Having given us a glimpse of the problem, Thrope moves on to focus on solutions. Investigating what resources are in place to help disadvantaged kids like Rashawn leads her to advocates and activists. We meet Ramone Foster, who mentors young students, attend a meeting of Mothers United Against Youth Violence, and feel the impact of the work of artist Donald Black Jr., who transforms dilapidated houses by covering them with motivational words. Her discussion of this admirable project broadens into public art in general, and she illustrates how artwork has the power to transform public spaces, creating a more inspiring atmosphere. Here, Thrope really hits her stride with the topic of public gardens. We see a vacant lot becoming an orchard and visit a chicken farm tucked between two storefronts.
The pattern the author establishes in the first half of the book is repeated several times in the second half. Again she shows us complex problems caused by poverty, again her photography and reportage effectively brings these problems to a personal level for us, and again she moves her focus to solutions in action. We are shown the multifaceted day-to-day struggles of several single mothers. We marvel at the perseverance of these impoverished women in the face of seemingly insurmountable hardship and celebrate their successes as Thrope shows us how with a little help – a transitional housing program, help getting a GED and vocational training or even a college degree – lives can be saved.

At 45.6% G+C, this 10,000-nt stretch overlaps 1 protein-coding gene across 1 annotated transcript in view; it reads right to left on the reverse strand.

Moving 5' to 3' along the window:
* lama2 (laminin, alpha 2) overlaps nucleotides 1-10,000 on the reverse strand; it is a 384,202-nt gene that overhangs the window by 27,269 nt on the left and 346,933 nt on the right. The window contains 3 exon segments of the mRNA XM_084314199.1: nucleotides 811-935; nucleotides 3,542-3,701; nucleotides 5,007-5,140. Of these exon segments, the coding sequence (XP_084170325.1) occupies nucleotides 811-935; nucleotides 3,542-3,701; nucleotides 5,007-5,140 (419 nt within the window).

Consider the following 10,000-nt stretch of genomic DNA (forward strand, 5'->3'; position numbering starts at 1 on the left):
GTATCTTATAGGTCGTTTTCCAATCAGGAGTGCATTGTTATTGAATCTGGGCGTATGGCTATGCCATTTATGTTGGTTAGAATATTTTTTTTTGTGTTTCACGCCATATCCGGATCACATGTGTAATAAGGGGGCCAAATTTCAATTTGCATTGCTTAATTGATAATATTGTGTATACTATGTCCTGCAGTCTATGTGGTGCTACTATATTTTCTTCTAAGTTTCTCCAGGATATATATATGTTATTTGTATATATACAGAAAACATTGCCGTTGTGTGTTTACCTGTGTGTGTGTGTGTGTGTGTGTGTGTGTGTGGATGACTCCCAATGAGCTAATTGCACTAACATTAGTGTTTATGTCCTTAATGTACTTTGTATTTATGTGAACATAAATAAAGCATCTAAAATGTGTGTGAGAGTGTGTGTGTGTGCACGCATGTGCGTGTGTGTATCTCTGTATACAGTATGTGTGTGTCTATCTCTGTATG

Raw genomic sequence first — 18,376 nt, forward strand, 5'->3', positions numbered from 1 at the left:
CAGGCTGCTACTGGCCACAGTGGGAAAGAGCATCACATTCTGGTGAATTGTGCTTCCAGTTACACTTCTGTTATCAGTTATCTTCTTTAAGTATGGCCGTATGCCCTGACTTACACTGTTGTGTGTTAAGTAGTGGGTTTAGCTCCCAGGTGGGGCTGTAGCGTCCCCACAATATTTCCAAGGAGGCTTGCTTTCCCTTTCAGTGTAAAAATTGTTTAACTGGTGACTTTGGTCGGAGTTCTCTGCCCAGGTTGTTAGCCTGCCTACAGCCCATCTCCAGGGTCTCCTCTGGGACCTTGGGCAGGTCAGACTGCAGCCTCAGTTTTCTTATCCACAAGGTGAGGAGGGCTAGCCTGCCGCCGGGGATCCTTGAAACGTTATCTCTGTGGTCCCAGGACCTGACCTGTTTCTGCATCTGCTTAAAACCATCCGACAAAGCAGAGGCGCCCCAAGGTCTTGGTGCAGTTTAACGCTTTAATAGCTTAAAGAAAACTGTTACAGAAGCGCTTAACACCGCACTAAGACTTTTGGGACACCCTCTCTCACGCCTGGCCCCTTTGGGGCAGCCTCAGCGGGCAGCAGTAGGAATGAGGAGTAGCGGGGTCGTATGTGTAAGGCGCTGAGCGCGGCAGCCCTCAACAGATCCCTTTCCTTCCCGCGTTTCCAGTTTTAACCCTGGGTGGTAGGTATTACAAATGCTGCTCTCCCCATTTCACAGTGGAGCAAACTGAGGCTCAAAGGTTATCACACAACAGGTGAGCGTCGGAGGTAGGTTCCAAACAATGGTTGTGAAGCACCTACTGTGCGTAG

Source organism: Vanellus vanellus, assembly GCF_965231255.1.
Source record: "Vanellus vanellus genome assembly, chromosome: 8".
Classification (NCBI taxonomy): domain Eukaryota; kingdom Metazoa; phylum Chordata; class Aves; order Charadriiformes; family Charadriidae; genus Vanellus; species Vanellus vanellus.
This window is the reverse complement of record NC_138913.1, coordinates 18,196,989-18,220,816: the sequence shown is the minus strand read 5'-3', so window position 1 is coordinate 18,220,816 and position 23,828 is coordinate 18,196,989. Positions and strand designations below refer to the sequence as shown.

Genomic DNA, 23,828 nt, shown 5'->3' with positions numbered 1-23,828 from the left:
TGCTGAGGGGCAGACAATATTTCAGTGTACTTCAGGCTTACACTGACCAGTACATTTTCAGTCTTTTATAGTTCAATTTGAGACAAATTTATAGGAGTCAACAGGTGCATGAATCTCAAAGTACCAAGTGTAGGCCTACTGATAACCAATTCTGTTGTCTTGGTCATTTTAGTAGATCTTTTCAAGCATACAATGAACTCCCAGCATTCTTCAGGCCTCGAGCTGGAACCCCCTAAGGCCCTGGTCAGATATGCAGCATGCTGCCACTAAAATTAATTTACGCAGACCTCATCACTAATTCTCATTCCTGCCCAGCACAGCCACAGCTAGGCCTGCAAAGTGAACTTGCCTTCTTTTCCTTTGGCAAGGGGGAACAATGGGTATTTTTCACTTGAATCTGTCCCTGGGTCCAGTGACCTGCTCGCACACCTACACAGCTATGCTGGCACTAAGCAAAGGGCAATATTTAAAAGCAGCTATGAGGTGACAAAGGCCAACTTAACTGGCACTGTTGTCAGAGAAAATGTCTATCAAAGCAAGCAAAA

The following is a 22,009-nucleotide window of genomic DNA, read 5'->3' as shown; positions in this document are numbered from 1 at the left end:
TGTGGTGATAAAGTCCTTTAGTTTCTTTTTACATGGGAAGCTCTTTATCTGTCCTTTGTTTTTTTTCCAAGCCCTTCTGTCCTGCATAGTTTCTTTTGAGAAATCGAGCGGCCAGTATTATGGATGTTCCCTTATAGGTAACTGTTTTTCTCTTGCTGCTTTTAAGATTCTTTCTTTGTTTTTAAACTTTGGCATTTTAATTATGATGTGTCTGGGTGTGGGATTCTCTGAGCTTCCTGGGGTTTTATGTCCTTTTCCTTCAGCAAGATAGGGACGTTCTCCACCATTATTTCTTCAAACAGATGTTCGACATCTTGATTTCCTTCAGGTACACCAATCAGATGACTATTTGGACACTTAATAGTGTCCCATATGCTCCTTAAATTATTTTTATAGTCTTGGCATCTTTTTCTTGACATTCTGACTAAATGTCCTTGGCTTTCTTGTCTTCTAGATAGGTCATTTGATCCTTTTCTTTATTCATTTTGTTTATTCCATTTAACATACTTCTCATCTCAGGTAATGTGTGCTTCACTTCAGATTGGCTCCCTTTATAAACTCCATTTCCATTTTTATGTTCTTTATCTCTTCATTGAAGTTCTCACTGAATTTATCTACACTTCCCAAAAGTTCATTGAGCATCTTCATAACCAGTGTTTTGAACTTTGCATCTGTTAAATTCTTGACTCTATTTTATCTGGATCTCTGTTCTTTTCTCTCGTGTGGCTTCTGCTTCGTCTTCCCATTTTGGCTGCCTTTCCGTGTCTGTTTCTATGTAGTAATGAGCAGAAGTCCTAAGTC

All proceeds from Inner Visions go to fund projects to improve life for residents of Cleveland. I haven’t even mentioned that this is a book about Cleveland! That’s probably because Thrope achieves an engagement with the issues arising from poverty which transcends locality. And she takes us places we would likely not otherwise go. We find ourselves behind the scenes in a homeless shelter. We talk to long-term victims of homelessness and learn how they scrape by. We visit food banks and learn dreadful statistics like that almost half of the people who use Cleveland’s hunger centers “have had to choose between paying a utility bill and paying for groceries.” For those of us who have a little left over at the end of the month, buying a copy of Inner Visions for twenty bucks from Amazon or Orange Frazer Press is a real value. Informative and moving, brave, insightful, and inspiring, this book is positive change in action. No wonder it won first place in non-fiction in the 2012 Next Generation Indie Book Awards!